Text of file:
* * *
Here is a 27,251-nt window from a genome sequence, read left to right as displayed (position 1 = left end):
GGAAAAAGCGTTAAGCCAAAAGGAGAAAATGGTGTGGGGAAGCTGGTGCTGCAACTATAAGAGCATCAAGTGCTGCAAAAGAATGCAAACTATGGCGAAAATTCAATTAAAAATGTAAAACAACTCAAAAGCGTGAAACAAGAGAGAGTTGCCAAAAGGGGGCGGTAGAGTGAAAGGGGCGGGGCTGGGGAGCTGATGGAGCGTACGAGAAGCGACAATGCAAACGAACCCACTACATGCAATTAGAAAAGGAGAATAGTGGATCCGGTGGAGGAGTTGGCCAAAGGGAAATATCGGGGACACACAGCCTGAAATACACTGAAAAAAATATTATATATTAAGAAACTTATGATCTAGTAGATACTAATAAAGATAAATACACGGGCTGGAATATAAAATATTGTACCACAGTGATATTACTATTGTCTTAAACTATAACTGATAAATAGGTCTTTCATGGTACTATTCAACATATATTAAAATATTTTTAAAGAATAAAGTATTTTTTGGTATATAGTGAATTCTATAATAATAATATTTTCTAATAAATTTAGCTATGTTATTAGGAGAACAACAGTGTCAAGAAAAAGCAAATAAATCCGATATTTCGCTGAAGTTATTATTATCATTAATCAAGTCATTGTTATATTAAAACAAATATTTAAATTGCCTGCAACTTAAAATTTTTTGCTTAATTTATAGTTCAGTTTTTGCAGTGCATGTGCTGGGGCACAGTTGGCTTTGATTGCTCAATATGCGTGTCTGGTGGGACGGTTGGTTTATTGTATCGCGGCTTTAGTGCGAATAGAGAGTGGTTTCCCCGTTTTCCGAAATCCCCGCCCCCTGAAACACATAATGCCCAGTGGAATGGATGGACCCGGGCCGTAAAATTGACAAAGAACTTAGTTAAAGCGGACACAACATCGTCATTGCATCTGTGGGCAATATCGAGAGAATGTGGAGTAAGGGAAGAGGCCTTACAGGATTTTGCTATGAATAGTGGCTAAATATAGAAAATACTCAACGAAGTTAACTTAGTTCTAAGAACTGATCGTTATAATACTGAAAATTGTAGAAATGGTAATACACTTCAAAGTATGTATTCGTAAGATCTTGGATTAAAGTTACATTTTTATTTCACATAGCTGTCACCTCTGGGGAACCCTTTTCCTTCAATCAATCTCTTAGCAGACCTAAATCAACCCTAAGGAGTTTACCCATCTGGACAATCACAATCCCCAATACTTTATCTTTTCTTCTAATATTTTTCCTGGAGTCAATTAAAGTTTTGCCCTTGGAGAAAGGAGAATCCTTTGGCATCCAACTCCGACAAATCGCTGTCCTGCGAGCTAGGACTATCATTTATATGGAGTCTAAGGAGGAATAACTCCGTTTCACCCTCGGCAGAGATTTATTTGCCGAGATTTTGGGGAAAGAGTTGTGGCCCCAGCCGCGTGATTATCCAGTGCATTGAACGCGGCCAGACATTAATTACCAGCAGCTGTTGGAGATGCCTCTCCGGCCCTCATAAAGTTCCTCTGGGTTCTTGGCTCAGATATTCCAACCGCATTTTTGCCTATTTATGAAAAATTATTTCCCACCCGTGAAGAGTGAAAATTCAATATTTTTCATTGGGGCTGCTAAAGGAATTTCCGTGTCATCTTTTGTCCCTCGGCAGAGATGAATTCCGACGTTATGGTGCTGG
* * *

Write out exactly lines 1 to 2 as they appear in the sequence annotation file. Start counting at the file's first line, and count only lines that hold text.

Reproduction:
Here is a 27,251-nt window from a genome sequence, read left to right as displayed (position 1 = left end):
GGAAAAAGCGTTAAGCCAAAAGGAGAAAATGGTGTGGGGAAGCTGGTGCTGCAACTATAAGAGCATCAAGTGCTGCAAAAGAATGCAAACTATGGCGAAAATTCAATTAAAAATGTAAAACAACTCAAAAGCGTGAAACAAGAGAGAGTTGCCAAAAGGGGGCGGTAGAGTGAAAGGGGCGGGGCTGGGGAGCTGATGGAGCGTACGAGAAGCGACAATGCAAACGAACCCACTACATGCAATTAGAAAAGGAGAATAGTGGATCCGGTGGAGGAGTTGGCCAAAGGGAAATATCGGGGACACACAGCCTGAAATACACTGAAAAAAATATTATATATTAAGAAACTTATGATCTAGTAGATACTAATAAAGATAAATACACGGGCTGGAATATAAAATATTGTACCACAGTGATATTACTATTGTCTTAAACTATAACTGATAAATAGGTCTTTCATGGTACTATTCAACATATATTAAAATATTTTTAAAGAATAAAGTATTTTTTGGTATATAGTGAATTCTATAATAATAATATTTTCTAATAAATTTAGCTATGTTATTAGGAGAACAACAGTGTCAAGAAAAAGCAAATAAATCCGATATTTCGCTGAAGTTATTATTATCATTAATCAAGTCATTGTTATATTAAAACAAATATTTAAATTGCCTGCAACTTAAAATTTTTTGCTTAATTTATAGTTCAGTTTTTGCAGTGCATGTGCTGGGGCACAGTTGGCTTTGATTGCTCAATATGCGTGTCTGGTGGGACGGTTGGTTTATTGTATCGCGGCTTTAGTGCGAATAGAGAGTGGTTTCCCCGTTTTCCGAAATCCCCGCCCCCTGAAACACATAATGCCCAGTGGAATGGATGGACCCGGGCCGTAAAATTGACAAAGAACTTAGTTAAAGCGGACACAACATCGTCATTGCATCTGTGGGCAATATCGAGAGAATGTGGAGTAAGGGAAGAGGCCTTACAGGATTTTGCTATGAATAGTGGCTAAATATAGAAAATACTCAACGAAGTTAACTTAGTTCTAAGAACTGATCGTTATAATACTGAAAATTGTAGAAATGGTAATACACTTCAAAGTATGTATTCGTAAGATCTTGGATTAAAGTTACATTTTTATTTCACATAGCTGTCACCTCTGGGGAACCCTTTTCCTTCAATCAATCTCTTAGCAGACCTAAATCAACCCTAAGGAGTTTACCCATCTGGACAATCACAATCCCCAATACTTTATCTTTTCTTCTAATATTTTTCCTGGAGTCAATTAAAGTTTTGCCCTTGGAGAAAGGAGAATCCTTTGGCATCCAACTCCGACAAATCGCTGTCCTGCGAGCTAGGACTATCATTTATATGGAGTCTAAGGAGGAATAACTCCGTTTCACCCTCGGCAGAGATTTATTTGCCGAGATTTTGGGGAAAGAGTTGTGGCCCCAGCCGCGTGATTATCCAGTGCATTGAACGCGGCCAGACATTAATTACCAGCAGCTGTTGGAGATGCCTCTCCGGCCCTCATAAAGTTCCTCTGGGTTCTTGGCTCAGATATTCCAACCGCATTTTTGCCTATTTATGAAAAATTATTTCCCACCCGTGAAGAGTGAAAATTCAATATTTTTCATTGGGGCTGCTAAAGGAATTTCCGTGTCATCTTTTGTCCCTCGGCAGAGATGAATTCCGACGTTATGGTGCTGG